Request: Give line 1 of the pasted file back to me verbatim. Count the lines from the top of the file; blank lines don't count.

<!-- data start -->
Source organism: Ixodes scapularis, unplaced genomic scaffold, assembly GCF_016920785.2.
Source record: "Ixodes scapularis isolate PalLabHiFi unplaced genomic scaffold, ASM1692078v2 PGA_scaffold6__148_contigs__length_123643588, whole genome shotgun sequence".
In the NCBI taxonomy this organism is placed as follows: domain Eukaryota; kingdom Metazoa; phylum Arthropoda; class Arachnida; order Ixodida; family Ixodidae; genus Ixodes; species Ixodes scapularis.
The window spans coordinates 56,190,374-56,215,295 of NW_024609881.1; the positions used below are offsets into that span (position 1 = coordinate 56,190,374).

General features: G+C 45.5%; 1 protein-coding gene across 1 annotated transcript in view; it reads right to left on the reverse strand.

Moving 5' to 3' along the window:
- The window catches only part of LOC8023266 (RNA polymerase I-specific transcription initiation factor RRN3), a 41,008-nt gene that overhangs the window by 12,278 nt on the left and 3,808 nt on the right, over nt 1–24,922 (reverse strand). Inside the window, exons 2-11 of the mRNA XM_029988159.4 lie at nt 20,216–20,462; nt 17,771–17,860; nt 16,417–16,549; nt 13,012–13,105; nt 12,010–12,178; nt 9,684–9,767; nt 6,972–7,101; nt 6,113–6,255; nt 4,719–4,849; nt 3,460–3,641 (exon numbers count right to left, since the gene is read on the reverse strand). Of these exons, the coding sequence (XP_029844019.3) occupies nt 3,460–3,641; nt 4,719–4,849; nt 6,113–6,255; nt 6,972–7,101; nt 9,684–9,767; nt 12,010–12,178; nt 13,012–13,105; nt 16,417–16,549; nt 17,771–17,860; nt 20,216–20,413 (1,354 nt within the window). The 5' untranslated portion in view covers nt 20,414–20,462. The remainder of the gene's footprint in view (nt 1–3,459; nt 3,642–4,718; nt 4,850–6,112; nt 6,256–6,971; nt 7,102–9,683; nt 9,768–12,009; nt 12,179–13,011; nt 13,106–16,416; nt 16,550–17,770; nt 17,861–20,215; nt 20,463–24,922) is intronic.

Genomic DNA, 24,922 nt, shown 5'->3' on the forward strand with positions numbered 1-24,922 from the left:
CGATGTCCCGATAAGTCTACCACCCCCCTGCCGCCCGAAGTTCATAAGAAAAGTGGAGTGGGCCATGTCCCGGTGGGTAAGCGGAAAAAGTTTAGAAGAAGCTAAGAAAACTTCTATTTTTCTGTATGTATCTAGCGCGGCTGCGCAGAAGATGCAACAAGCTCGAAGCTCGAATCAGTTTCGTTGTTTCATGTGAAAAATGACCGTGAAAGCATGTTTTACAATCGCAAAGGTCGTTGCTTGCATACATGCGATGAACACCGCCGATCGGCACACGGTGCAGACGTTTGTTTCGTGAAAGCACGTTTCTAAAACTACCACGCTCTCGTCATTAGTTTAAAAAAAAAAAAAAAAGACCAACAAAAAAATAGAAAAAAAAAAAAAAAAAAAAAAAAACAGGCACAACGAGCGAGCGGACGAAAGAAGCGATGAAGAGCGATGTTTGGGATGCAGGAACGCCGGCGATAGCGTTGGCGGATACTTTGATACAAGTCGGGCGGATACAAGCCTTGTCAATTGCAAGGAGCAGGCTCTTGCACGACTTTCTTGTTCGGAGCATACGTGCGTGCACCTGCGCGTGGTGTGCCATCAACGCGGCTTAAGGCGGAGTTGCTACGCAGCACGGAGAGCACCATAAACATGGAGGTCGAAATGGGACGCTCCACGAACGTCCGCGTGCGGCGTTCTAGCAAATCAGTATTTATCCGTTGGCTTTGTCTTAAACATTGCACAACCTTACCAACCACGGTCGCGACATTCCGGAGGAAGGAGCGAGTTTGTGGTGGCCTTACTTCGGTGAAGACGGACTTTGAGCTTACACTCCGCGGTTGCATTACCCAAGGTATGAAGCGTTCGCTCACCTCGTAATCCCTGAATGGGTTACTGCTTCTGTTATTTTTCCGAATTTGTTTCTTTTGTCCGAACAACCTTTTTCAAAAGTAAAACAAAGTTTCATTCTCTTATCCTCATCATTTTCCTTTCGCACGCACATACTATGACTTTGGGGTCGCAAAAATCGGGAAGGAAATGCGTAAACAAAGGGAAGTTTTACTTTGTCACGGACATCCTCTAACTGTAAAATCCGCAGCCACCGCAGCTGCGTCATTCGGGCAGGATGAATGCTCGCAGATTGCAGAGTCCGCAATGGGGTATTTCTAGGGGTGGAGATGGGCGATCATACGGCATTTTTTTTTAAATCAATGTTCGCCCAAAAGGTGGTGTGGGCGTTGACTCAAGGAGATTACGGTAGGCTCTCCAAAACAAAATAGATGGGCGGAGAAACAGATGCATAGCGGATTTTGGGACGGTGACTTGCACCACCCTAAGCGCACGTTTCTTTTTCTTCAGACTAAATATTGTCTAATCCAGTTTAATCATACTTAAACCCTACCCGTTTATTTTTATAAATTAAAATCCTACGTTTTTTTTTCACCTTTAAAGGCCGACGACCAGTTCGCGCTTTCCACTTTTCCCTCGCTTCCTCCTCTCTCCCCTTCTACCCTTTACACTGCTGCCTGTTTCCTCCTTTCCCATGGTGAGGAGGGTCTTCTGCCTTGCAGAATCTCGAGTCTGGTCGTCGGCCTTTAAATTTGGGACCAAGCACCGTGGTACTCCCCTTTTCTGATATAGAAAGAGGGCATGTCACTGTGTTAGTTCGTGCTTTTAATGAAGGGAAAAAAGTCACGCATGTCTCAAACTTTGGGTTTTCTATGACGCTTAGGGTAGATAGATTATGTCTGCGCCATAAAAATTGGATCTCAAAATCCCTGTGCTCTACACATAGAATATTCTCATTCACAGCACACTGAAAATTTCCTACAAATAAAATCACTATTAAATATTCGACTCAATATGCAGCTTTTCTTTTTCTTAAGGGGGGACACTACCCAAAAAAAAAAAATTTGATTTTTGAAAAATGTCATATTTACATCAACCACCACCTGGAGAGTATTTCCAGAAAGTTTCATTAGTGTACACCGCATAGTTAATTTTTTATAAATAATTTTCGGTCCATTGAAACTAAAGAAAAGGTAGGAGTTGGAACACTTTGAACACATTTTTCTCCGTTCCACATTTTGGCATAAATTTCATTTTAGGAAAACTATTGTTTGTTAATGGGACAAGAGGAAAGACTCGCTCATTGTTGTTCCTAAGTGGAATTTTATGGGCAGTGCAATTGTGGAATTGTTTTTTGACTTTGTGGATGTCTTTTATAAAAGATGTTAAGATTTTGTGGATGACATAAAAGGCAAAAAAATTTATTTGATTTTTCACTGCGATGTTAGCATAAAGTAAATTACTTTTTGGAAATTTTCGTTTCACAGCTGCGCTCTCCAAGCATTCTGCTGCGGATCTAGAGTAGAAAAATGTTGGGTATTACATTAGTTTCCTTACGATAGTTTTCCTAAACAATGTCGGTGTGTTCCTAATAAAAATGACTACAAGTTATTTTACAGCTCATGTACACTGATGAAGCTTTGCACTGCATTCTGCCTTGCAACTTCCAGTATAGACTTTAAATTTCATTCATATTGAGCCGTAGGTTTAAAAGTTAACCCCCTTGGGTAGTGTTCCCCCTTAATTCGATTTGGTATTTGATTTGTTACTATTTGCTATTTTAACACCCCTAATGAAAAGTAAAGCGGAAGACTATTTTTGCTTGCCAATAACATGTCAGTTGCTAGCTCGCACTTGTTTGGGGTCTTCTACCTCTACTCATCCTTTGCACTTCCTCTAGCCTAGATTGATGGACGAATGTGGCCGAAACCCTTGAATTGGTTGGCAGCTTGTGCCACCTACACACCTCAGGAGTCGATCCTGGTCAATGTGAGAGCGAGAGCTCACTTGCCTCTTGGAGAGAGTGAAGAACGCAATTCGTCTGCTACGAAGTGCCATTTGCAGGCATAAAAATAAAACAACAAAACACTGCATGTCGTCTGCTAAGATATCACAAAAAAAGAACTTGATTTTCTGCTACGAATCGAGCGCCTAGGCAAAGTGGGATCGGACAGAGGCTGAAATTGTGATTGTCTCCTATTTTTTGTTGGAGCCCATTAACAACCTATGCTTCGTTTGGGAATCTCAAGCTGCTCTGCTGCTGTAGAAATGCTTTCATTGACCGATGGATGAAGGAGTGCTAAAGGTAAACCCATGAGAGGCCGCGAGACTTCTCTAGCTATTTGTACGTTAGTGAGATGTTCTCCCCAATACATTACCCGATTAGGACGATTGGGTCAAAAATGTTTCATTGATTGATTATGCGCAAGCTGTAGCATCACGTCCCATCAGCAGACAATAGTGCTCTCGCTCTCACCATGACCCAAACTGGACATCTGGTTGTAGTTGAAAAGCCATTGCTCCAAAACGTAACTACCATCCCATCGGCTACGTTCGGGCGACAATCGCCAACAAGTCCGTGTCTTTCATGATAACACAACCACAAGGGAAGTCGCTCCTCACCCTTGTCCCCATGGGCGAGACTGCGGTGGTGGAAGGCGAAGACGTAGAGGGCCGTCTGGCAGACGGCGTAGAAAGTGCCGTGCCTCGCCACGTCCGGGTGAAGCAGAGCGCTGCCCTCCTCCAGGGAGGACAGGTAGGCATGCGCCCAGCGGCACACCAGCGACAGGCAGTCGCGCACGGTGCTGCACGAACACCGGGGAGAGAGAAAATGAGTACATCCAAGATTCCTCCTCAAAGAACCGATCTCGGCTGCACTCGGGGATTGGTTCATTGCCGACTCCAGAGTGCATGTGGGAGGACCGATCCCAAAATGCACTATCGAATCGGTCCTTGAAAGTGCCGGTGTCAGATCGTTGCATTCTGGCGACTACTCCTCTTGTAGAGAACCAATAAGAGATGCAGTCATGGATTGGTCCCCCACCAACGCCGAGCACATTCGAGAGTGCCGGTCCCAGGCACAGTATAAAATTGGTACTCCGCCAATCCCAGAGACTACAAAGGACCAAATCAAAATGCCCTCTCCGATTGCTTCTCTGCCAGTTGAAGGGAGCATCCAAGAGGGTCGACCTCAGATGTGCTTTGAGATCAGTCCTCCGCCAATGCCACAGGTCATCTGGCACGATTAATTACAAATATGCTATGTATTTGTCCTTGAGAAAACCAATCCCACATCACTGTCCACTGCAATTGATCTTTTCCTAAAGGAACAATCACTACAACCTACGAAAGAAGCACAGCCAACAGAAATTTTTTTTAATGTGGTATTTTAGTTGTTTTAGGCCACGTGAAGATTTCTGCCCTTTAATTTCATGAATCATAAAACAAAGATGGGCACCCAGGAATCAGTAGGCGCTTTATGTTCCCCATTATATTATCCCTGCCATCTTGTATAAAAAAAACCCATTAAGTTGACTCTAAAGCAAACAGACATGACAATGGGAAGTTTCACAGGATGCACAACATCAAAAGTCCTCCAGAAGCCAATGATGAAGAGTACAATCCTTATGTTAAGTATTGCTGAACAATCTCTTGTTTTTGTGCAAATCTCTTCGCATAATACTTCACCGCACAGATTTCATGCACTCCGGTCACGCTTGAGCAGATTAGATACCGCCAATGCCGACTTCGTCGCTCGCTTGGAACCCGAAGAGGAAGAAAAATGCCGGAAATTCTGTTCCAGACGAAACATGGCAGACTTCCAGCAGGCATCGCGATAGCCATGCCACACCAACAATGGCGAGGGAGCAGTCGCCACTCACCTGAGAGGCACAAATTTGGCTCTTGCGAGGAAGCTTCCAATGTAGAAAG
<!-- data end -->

Source organism: Ixodes scapularis, unplaced genomic scaffold, assembly GCF_016920785.2.